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Religious Debates Doth Not a Community Make - North American Muslim Counterpublics and the Limits of Community Open Access


Other title
Unity Mosque
intentional community
religious economy
de facto community
Ta’leef Collective
Muslim community
mosque community
Muslim counterpublic
el-Tawhid Juma Circle
Type of item
Degree grantor
University of Alberta
Author or creator
Maseehuddin, Farooq
Supervisor and department
Stewart-Harawira, Makere (Educational Policy Studies)
Examining committee member and department
Mahdavi, Mojtaba (Political Science)
Abu-Laban, Yasmeen (Political Science)
Department of Educational Policy Studies
Theoretical, Cultural, and International Studies in Education
Date accepted
Graduation date
2017-11:Fall 2017
Master of Education
Degree level
In the face of a sustained political rhetoric that constitutes Islam as the proverbial ‘other,’ Muslim communities face external pressures of geopolitical proportions. Within these communities too, however, a vibrant and sometimes tense internal discourse has shaped the ways Muslims see authority, identity and belonging. This study seeks to elaborate structural tensions in North American Muslim communities and the frameworks informing the creative responses to them. It connects these tensions to a historical shift toward transnational pan- Islamic paradigms borrowed from twentieth-century Islamist movements. Informed by anticolonial discourses and methodological debates in the anthropology of Islam, this study argues against conflating the notions of ‘counterpublic’ and ‘community.’ Through a mixed media comparative case study of two North American Muslim organizations, Ta’leef Collective and the el-Tawhid Juma Circle/Unity Mosque, this thesis employs the model of religious economy to analytically map perceived tensions and their responses. The study concludes by developing a new conceptualization of Muslim community that distinguishes between intentional communities and de facto communities, demonstrating that a more localized vision of community might better address perceived tensions.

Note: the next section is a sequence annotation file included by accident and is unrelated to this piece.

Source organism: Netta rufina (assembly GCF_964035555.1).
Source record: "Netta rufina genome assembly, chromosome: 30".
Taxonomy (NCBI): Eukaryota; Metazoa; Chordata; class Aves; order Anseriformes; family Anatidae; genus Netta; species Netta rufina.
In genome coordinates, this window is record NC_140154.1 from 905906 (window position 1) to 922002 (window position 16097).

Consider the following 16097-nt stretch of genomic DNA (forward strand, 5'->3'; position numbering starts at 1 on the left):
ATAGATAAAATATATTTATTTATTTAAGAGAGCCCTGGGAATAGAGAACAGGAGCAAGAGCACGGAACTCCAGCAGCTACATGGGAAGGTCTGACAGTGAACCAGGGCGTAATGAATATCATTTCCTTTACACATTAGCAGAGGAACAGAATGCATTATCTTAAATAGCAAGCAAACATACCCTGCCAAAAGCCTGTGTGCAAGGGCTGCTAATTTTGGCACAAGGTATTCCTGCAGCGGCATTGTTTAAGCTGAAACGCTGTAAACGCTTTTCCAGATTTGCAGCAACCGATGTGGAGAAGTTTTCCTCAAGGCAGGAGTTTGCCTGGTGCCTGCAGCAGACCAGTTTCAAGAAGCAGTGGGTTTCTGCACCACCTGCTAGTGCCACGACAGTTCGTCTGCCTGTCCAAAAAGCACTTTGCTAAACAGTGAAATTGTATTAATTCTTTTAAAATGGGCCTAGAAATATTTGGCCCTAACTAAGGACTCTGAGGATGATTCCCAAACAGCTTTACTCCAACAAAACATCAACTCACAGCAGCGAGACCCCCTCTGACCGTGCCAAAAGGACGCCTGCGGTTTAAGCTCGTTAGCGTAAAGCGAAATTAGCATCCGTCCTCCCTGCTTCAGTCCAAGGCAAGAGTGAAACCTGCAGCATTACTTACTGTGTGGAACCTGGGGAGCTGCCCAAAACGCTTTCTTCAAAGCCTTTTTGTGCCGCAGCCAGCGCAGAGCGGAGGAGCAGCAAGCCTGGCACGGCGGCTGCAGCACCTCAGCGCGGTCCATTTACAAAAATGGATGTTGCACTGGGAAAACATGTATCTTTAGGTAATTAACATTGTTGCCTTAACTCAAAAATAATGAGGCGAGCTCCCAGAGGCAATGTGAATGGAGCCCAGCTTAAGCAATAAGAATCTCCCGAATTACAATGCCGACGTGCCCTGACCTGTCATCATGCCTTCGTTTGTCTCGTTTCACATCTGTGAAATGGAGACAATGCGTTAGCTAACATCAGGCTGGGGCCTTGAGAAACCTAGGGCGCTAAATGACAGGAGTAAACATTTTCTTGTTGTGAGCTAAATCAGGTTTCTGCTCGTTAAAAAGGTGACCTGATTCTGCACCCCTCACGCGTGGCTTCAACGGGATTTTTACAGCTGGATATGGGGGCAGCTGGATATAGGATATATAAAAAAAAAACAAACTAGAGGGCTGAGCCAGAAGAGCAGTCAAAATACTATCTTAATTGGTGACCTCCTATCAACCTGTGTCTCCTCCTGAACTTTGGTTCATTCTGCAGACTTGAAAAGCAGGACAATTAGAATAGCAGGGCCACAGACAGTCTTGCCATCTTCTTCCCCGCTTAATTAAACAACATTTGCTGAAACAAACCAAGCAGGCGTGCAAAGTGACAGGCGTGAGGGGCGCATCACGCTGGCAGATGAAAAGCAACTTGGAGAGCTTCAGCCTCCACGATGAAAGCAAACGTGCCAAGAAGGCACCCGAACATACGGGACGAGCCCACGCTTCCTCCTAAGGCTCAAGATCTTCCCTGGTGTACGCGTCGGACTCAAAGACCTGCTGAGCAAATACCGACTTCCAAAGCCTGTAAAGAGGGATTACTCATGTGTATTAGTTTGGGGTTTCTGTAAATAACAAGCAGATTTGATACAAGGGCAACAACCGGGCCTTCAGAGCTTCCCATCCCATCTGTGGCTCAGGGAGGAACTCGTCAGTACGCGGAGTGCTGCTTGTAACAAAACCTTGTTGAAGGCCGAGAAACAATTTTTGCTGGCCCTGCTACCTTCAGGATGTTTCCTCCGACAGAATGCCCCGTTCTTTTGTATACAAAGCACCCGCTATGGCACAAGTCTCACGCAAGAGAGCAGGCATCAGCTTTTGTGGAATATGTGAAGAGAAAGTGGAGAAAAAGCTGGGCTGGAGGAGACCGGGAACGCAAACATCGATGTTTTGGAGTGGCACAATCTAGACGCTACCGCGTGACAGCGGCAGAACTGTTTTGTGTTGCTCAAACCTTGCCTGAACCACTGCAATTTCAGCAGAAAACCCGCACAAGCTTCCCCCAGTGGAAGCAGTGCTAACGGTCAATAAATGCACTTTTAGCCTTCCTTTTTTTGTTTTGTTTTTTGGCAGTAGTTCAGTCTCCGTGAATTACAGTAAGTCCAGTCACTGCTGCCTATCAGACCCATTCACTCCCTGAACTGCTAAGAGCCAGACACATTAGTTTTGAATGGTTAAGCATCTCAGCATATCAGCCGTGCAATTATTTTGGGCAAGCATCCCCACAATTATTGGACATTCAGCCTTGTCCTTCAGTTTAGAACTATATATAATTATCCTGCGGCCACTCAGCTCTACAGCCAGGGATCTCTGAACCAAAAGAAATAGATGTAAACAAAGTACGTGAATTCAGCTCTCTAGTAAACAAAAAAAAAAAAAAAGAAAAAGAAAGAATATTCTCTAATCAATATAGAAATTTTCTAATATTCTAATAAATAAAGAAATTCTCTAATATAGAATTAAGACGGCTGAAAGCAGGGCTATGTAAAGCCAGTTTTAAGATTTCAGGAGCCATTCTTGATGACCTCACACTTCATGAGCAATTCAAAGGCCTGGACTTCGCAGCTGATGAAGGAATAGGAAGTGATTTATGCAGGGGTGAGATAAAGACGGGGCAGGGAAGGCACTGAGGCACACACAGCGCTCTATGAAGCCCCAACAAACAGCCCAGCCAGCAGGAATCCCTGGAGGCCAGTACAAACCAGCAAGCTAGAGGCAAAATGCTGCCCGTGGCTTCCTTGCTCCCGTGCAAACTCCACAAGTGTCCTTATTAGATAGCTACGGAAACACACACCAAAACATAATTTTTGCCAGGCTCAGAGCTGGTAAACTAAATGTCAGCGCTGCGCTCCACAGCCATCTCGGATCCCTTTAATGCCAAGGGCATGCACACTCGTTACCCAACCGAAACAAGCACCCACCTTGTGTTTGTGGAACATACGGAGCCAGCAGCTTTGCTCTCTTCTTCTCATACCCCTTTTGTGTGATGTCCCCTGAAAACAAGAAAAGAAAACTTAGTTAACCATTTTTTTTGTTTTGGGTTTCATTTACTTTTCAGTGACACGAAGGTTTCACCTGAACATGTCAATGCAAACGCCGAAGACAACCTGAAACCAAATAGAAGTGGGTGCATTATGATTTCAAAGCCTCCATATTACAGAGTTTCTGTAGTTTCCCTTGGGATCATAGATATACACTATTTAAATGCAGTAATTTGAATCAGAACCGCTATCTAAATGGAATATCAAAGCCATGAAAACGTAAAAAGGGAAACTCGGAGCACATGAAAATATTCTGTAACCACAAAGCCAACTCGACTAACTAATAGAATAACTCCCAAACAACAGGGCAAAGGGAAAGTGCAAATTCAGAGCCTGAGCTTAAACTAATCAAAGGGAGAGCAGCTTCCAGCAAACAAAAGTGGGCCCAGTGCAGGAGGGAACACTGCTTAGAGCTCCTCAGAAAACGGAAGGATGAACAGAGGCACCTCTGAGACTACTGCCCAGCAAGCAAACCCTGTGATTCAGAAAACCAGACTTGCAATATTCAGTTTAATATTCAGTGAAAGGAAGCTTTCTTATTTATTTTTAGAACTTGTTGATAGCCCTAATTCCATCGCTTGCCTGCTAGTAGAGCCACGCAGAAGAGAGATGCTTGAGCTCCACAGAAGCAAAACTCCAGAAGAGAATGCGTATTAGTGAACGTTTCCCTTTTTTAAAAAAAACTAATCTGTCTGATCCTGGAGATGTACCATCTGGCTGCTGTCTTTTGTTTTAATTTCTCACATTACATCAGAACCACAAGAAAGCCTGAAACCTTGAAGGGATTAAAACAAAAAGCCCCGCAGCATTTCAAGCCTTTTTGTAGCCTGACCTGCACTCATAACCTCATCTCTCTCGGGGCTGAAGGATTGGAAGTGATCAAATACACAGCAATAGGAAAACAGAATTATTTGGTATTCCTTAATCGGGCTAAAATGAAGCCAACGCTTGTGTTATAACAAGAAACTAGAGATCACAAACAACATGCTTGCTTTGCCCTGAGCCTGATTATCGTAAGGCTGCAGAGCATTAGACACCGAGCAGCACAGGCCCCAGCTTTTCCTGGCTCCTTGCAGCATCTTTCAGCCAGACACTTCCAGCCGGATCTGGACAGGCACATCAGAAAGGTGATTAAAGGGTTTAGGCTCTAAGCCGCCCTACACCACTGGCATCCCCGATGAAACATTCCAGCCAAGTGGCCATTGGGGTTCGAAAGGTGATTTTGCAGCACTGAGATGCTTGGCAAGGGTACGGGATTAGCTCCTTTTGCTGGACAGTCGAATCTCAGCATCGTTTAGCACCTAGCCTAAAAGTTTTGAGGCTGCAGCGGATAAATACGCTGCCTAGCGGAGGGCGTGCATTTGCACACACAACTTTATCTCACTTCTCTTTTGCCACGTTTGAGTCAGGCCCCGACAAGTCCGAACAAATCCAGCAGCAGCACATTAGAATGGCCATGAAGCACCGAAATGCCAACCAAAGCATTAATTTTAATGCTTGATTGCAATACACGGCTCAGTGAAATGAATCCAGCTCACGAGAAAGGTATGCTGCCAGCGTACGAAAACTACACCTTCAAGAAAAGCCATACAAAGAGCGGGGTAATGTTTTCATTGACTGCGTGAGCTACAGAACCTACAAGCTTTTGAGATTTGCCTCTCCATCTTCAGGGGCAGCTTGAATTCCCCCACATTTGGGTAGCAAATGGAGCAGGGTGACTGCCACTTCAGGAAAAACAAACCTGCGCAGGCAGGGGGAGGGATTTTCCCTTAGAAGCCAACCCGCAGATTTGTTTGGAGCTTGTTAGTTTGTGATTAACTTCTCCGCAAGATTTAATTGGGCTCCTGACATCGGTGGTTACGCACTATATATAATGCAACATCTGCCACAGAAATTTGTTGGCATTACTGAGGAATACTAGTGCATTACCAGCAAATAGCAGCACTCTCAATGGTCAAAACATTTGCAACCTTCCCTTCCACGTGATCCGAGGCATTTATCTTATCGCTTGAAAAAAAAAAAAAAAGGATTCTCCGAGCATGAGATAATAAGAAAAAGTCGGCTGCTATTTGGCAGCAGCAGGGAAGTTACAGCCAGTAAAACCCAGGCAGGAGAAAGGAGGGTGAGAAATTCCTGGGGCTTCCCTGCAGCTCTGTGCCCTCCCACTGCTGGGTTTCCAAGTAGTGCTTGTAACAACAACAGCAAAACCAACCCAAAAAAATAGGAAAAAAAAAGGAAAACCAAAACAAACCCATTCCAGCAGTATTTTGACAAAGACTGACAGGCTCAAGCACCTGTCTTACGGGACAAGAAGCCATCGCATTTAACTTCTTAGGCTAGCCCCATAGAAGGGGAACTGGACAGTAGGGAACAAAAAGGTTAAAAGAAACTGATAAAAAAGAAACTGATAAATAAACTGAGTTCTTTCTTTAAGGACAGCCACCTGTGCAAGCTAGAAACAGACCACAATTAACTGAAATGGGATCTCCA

This thesis is made available by the University of Alberta Libraries with permission of the copyright owner solely for the purpose of private, scholarly or scientific research. This thesis, or any portion thereof, may not otherwise be copied or reproduced without the written consent of the copyright owner, except to the extent permitted by Canadian copyright law.
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